An old friend called a few weeks ago to catch up. There was a kind of splinter in his voice. After a warm-up exchange about the NBA playoffs, he told me that his sister was using drugs again. Her husband had known for months and hid the knowledge from my friend’s family.
“It’s taking a while to process,” he said. Then he added, “Process our emotions, process the situation — that’s what everyone keeps saying. But it doesn’t feel like the right word. It sounds so efficient, when, really, everything is such a mess.”
“I can only imagine,” I said.
“You’re a writer,” he said. “Give me a word I can use. Instead of ‘process,’ a word that goes with how it feels.”
I floundered. Nothing was quite right. We tried on “absorb’’ and “reconcile.’’ But nothing sat easily with him. Which seemed part of the feeling itself — its ineffability.
So, later that night, I opened my dictionary. Under “process’’ as a verb, there were only two meanings: 1: to proceed against by law; 2: to subject to a special process or treatment (e.g., with food, film, or hair). There was no hint of my friend’s usage, common as it has become.
But my dictionary is from 1989, otherwise known as the Dark Ages. The updated version, which I found on the Internet, adds: 3: to handle through an established usually routine set of procedures (process insurance claims); 4: to integrate sensory information (the brain processes visual images relayed from the retina); 5: to subject to examination or analysis (computers process data).
In each of the newer definitions, “process’’ is a computer metaphor, the implication being that whether processing insurance claims, sensory information, data, or emotions, the processor — whether a person, brain, or computer — functions like a computer processing code: step by step, leading in the most efficient manner to the desired result.
It did sound efficient, but also overly optimistic. How was my friend to proceed in a linear fashion through the nuances of his sister’s news? Maybe to talk about “processing’’ was to obscure the slow complexity of his thoughts and feelings.
How had technology, rather than poets and thinkers, come to give us the language for our inner lives?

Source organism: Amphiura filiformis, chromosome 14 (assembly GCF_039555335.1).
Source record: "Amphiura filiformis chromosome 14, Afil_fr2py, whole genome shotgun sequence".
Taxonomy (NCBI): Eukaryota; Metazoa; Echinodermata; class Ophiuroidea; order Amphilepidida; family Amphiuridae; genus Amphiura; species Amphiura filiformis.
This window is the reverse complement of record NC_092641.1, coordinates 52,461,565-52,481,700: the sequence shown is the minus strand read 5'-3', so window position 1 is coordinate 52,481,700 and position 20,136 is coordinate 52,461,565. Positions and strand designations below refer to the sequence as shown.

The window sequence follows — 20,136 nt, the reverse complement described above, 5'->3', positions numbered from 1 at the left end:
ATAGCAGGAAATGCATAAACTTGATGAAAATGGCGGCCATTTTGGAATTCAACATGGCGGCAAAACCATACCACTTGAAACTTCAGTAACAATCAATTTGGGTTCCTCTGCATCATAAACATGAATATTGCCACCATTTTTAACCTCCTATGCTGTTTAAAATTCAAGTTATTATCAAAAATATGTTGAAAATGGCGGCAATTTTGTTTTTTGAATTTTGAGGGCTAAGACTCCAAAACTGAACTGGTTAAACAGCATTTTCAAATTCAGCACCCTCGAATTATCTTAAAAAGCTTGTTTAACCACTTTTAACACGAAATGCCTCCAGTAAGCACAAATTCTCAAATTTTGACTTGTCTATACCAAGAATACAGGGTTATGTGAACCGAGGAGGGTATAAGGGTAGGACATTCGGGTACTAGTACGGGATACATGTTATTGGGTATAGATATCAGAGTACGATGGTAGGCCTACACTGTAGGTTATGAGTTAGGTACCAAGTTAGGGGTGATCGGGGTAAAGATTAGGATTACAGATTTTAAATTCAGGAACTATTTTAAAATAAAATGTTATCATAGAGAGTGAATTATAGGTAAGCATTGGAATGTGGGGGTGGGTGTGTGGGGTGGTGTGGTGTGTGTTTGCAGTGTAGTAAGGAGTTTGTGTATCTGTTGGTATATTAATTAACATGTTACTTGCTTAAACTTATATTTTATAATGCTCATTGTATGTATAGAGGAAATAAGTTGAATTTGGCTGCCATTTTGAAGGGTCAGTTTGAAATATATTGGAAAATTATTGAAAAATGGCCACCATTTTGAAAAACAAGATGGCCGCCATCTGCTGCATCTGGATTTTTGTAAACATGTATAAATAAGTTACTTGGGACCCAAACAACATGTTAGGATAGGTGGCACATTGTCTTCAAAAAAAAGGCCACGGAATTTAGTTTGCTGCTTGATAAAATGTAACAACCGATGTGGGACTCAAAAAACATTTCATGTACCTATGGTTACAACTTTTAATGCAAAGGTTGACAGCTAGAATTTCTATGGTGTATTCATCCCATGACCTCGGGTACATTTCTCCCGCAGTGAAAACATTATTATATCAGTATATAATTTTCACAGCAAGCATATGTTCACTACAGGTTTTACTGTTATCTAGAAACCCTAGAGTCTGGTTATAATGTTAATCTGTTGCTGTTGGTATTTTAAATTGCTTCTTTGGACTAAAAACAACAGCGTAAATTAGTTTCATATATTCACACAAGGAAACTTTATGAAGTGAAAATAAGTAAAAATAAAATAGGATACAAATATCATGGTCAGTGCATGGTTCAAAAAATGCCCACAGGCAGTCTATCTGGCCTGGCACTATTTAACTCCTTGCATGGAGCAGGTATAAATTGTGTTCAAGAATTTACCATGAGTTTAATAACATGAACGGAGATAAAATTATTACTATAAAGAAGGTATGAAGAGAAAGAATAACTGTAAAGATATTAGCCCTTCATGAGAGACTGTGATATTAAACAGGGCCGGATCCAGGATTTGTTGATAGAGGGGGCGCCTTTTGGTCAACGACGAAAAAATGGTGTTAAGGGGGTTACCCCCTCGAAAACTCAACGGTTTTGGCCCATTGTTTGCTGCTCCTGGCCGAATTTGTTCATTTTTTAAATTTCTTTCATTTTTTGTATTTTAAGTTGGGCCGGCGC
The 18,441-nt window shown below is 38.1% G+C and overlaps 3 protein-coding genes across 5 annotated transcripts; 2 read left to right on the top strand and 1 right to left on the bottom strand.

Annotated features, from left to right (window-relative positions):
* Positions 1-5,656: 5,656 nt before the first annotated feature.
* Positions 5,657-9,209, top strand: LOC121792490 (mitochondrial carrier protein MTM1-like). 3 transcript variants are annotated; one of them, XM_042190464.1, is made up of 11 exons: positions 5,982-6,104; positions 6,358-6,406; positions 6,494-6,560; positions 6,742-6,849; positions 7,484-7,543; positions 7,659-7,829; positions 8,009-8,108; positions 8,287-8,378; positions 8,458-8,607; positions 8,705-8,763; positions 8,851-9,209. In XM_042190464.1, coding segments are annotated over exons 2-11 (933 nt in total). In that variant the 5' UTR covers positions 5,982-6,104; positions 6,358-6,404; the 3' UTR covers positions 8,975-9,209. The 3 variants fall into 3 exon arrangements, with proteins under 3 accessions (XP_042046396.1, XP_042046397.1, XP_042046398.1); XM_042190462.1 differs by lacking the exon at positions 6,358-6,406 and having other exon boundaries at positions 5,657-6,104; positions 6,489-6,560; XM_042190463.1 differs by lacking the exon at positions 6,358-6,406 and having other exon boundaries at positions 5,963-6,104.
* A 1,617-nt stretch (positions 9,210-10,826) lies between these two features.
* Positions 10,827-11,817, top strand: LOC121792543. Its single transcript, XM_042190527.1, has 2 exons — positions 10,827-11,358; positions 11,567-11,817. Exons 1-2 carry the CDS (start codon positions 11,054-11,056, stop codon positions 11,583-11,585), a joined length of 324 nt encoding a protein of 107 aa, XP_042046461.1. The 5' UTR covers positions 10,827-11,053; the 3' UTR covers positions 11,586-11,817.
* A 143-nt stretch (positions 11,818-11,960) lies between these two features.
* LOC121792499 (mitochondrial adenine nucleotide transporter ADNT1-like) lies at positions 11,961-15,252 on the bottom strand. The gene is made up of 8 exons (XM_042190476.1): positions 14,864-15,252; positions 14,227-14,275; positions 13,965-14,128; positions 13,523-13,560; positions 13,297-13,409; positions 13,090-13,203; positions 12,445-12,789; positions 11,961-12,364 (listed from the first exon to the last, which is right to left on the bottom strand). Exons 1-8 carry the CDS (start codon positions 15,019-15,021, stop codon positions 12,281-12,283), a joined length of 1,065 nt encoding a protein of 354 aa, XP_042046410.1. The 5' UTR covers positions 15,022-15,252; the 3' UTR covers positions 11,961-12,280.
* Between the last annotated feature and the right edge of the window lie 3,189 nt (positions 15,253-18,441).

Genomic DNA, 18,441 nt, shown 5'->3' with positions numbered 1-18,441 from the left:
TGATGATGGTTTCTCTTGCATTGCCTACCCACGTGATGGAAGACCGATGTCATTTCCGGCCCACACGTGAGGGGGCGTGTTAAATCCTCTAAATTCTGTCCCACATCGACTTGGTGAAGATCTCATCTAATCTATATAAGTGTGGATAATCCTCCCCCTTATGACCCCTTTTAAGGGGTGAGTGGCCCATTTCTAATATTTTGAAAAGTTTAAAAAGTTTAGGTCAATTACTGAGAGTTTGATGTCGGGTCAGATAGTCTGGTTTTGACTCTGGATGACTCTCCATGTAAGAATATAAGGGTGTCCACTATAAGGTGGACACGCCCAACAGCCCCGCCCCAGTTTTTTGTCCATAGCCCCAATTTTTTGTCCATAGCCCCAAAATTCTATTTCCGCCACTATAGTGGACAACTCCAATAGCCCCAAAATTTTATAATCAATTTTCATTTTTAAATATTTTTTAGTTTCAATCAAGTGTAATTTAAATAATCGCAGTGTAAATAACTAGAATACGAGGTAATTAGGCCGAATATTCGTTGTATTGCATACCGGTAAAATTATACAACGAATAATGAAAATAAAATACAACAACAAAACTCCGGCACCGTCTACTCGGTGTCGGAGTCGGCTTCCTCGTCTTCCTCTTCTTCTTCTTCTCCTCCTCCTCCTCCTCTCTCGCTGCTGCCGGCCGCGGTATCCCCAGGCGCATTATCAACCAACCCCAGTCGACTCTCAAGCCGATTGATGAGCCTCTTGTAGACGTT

There was a time when all such language came from the physical world. As Emerson writes in his essay “Nature,’’ “Every word which is used to express a moral or intellectual fact, if traced to its root, is found to be borrowed from some material appearance.” He cites the examples of “spirit,’’ from the Latin for wind, and “transgression,’’ from the Latin for the crossing of a line. My favorite has always been “consider,’’ from the Latin ‘‘considerare’’: to gaze at the stars. Even our most abstract words, like “abstract,’’ which means to pull away from (think tractor), came from the physical world. There was a time when to pay attention to the wind and the stars was to be surrounded by the dictionary for our inner lives, and when to consult the dictionary was to be surrounded by the wind and the stars.
But the world changes and our language changes, as it should. Indeed, technological metaphors have often deepened our understanding not only of each other, but also of the natural world. When Walt Whitman proclaims, “I sing the body electric,” he’s suggesting not just the vitality of the body, but also the body’s ecstatic potential for connecting with another body and joining the larger “field” of nature. As Jeremy Rifkin points out in his book “The Empathic Civilization,’’ electricity in the 1800s gave the Romantics a perfect metaphor for the transcendent. “The lure of the electrical metaphor lies in the notion that electricity is perceived as neither material nor immaterial.” Even today, when we call a performance “electrifying,” we mean a palpable yet invisible current running through the music and into the crowd, performer and audience becoming a kind of circuit, energy coursing through them.
And yet, there’s a key difference between the electricity and computer metaphors. Electricity is a part of our bodies: We rely on electrical signals in our brains and in our nerves to think and to move. But a computer racing through code is disembodied, its speed and scale foreign to us, nothing we’re related to in any evolutionary way.
So, it shouldn’t be surprising that technology takes words from the natural world to try to make itself more familiar to us: the web, the hive, the cloud. But while particular virtues of nature (organization, productivity, ubiquity) may apply to those technologies, that doesn’t mean the virtues of technology (speed, efficiency, compression of time and space) apply to our inner lives.
My friend called again two nights ago. I told him I hadn’t found a word for him, only that “process’’ definitely wasn’t it.
“It’s just going to take a while to move through,” he said.
That seemed the most apt, and most human, phrasing of all. Computers don’t need time. They don’t need space. They don’t have sisters who relapse, or brothers-in-law who lie. They don’t have to deal with emotions or contradictions or fear. But we’re human. And we do.
Howard Axelrod’s memoir, “The Point of Vanishing,” about the two years he lived in solitude in northern Vermont, will be released in the fall of 2015.